03/03/2015 09:24 GMT | Updated 30/04/2015 06:59 BST

The Three Mega-trends That Prove the War on Carbon Is Being Won

I have a dream. It involves climate negotiators. They are bleary-eyed, exhausted, but happy. Nestled inside some grey building in the heart of Paris, they are weeping with relief at the result of all-night negotiations that leave climate campaigners like me elated, and the carbon-fuel lobbyists staring into the abyss, desolated.

It's a dream that could yet become a reality later this year at the climate talks being held in the French capital, as I argue in my new book, 'The Winning of the Carbon War'. For the last 25 years, I have fought hard against defenders of finite carbon fuels, careless of the impact they have on our world by clinging to coal, oil, and gas. And I have lost battle after battle against the dark side.

But in 2013, something changed and the tide began to turn. Now, in 2015, I'm genuinely hopeful the light side can win the war. Let me explain why.

The world has witnessed an extraordinary series of events that have combined to develop a 'tipping point' in the DECLINE of fossil fuel industries, driven by three emerging mega-trends.

First, the cost of deploying renewable energy systems is falling. In fact, 2013 saw new renewable energy generation overtake conventional fossil fuel and nuclear installations globally. According to UBS, a combination of a solar roof, an electric car, and a domestic battery tank will offer a 7% return on investment every year, with a 6 to 8-year capital payback, without subsidy support, by 2020. It's no wonder tech-giant Apple has announced plans to jump into the mass-production of electric cars, complementing its already impressive adoption of solar energy.

Secondly, the cost of delivering hydrocarbons is rising. Drilling for shale is losing its appeal, with US shale companies going bankrupt, drillers losing money and assets being written off by the multiple billions. Meanwhile, last year saw peak capex spending by the oil and gas industry, and the lowest rate of discovery of new reserves in 20 years. The situation is compounded by a Bank of England investigating whether or not fossil-fuel industries pose a threat to the stability of the capital markets and continuous divestment away from oil and gas being the ultimate trend. September 2014 saw the heirs to the fabled Rockefeller oil fortune, who control around $860m in assets, withdraw their funds from fossil fuel investments as part of a wider divestment movement involving 800 global investors promising to remove $50bn worth of support over the next five years.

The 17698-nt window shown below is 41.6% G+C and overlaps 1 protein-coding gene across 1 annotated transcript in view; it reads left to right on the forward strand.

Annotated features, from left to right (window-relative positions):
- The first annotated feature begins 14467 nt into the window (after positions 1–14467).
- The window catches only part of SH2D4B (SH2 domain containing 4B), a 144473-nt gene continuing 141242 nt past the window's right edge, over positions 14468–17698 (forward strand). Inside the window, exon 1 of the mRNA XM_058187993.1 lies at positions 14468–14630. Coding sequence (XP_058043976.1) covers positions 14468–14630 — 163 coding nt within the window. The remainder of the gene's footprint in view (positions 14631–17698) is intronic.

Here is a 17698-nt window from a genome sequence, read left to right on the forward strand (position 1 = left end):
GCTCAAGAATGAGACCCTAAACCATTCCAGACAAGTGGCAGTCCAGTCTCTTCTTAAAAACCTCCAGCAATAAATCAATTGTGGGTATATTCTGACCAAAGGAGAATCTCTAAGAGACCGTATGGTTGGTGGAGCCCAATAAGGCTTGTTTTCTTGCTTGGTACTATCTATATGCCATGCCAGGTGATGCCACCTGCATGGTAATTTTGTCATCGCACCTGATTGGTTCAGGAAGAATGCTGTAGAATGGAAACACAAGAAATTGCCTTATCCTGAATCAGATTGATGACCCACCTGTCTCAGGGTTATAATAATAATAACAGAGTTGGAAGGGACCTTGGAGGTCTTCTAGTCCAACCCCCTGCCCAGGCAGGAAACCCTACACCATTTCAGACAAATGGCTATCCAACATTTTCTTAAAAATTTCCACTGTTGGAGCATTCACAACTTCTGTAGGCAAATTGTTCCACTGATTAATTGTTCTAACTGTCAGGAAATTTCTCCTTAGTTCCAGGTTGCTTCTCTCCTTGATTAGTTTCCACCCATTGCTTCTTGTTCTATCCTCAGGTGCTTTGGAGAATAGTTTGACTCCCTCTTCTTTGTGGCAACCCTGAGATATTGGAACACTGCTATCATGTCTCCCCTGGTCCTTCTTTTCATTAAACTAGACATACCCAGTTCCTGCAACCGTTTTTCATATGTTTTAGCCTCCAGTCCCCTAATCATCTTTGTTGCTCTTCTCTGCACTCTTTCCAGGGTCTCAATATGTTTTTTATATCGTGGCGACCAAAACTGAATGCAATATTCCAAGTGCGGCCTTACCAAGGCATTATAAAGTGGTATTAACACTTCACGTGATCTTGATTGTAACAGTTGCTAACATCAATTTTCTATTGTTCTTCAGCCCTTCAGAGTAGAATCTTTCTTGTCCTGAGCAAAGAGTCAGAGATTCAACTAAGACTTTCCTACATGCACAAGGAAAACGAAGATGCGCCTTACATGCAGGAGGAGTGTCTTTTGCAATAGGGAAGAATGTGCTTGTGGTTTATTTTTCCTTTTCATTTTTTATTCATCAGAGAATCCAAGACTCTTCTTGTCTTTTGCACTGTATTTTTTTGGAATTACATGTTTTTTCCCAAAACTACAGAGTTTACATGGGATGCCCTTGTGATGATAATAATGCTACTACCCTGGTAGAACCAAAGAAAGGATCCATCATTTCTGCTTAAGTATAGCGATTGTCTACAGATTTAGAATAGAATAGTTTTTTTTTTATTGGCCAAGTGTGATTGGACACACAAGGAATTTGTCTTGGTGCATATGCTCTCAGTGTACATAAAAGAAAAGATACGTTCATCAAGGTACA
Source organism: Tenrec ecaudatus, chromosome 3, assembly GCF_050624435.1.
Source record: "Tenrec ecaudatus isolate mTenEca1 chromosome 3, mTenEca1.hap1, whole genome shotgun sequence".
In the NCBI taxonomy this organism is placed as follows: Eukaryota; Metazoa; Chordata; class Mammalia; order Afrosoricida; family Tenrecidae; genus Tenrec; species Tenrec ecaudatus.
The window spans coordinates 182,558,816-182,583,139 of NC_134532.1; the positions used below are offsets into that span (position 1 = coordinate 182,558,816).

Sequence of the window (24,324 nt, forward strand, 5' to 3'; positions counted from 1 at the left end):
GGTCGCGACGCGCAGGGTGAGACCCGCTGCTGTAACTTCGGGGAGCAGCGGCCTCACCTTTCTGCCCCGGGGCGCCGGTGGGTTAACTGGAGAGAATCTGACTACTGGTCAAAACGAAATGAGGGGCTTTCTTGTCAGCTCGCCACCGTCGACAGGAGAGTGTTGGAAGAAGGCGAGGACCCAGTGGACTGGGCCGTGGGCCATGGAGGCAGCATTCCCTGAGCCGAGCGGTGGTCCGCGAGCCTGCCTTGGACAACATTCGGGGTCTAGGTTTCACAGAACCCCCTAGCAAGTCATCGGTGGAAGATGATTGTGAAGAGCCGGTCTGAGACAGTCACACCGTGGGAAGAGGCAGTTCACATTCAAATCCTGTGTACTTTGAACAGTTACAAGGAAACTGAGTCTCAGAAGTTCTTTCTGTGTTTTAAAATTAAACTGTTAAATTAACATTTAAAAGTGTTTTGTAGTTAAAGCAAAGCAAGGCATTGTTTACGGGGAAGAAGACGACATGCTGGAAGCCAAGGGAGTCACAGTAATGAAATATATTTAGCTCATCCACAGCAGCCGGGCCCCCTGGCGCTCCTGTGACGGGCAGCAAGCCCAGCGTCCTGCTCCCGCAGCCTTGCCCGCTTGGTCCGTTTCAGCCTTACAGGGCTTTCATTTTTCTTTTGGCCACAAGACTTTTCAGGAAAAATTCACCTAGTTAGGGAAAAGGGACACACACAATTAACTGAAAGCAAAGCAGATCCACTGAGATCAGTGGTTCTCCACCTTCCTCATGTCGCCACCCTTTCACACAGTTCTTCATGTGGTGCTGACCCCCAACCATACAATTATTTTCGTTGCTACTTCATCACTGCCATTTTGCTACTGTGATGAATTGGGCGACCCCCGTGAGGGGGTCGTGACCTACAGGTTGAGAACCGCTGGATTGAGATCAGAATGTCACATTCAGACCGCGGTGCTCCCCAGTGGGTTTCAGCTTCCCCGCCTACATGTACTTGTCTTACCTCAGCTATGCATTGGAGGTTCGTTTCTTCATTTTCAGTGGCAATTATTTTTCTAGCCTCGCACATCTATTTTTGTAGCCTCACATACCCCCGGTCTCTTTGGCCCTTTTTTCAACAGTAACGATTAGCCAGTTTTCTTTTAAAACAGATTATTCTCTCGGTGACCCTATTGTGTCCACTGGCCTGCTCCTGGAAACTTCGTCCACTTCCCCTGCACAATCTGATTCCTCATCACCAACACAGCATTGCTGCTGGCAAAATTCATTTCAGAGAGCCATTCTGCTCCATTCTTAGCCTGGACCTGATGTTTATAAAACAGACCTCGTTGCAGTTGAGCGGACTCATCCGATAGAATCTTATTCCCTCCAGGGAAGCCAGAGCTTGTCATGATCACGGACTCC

Thirdly, the politics of climate abatement are showing signs of aligning. More than 100 countries now have a 2050 target to reach zero net greenhouse gas emissions. SO HAVE businesses such as Virgin and Unilever. In the UK, all three main political parties agree that a strong treaty is required in Paris, with the Prime Minister, Deputy Prime Minister and Opposition Leader co-signing a letter of intention.

Meanwhile, the deal struck between the US and China in Beijing, in November, is huge. China has for the first time committed to cap its carbon output by 2030 while generating at least 20% of its energy needs using clean energy sources, such as solar and wind. And with Barack Obama agreeing to double the pace of the cuts in US emissions, reducing them to between 26% and 28% below 2005 levels by 2025, the future looks bright. Even political parties are aligning in the US, with most Republicans claiming to favour a candidate that possesses strong climate policies.

Imagine yourself as the CEO of a big energy company, with these three mega-trends playing out around you right now. Your cost base is soaring. Your investors are becoming increasingly dissatisfied. Your clean-energy competitors are finding it easier to grow, thanks to plunging costs. Analysts are more and more bullish about the need and potential for a low-carbon clean energy future to be realized, buoyed by a clear shift in direction by policymakers and society's increasing refusal to continue to accept the activities of fossil fuel industries.

Any one of these challenges would be bad enough to confront and face on their own. Facing them all at once is going to be tough and could trigger the long-delayed managed retreat of the industry to the clean energy alternatives. You only have to look at the strategic decision taken by E.ON to see the sort of transition that could soon become the norm among the big energy players.

Of course, my dream might not come true; governments may fail to codify their intentions in international law in Paris this December. I've witnessed enough of these negotiations over the years to acknowledge that that is a real possibility. (And I have worded the title of my book precisely: it does not read "How we won the carbon war".

But it is clear that the Carbon War can now be won, and I am very excited to witness how things play out in the next ten crucial months.

'The Winning of the Carbon War' will be downloadable for free and released in a ten-part series month by month through to the last day of the Paris climate summit in December 2015. Follow the blog and download the book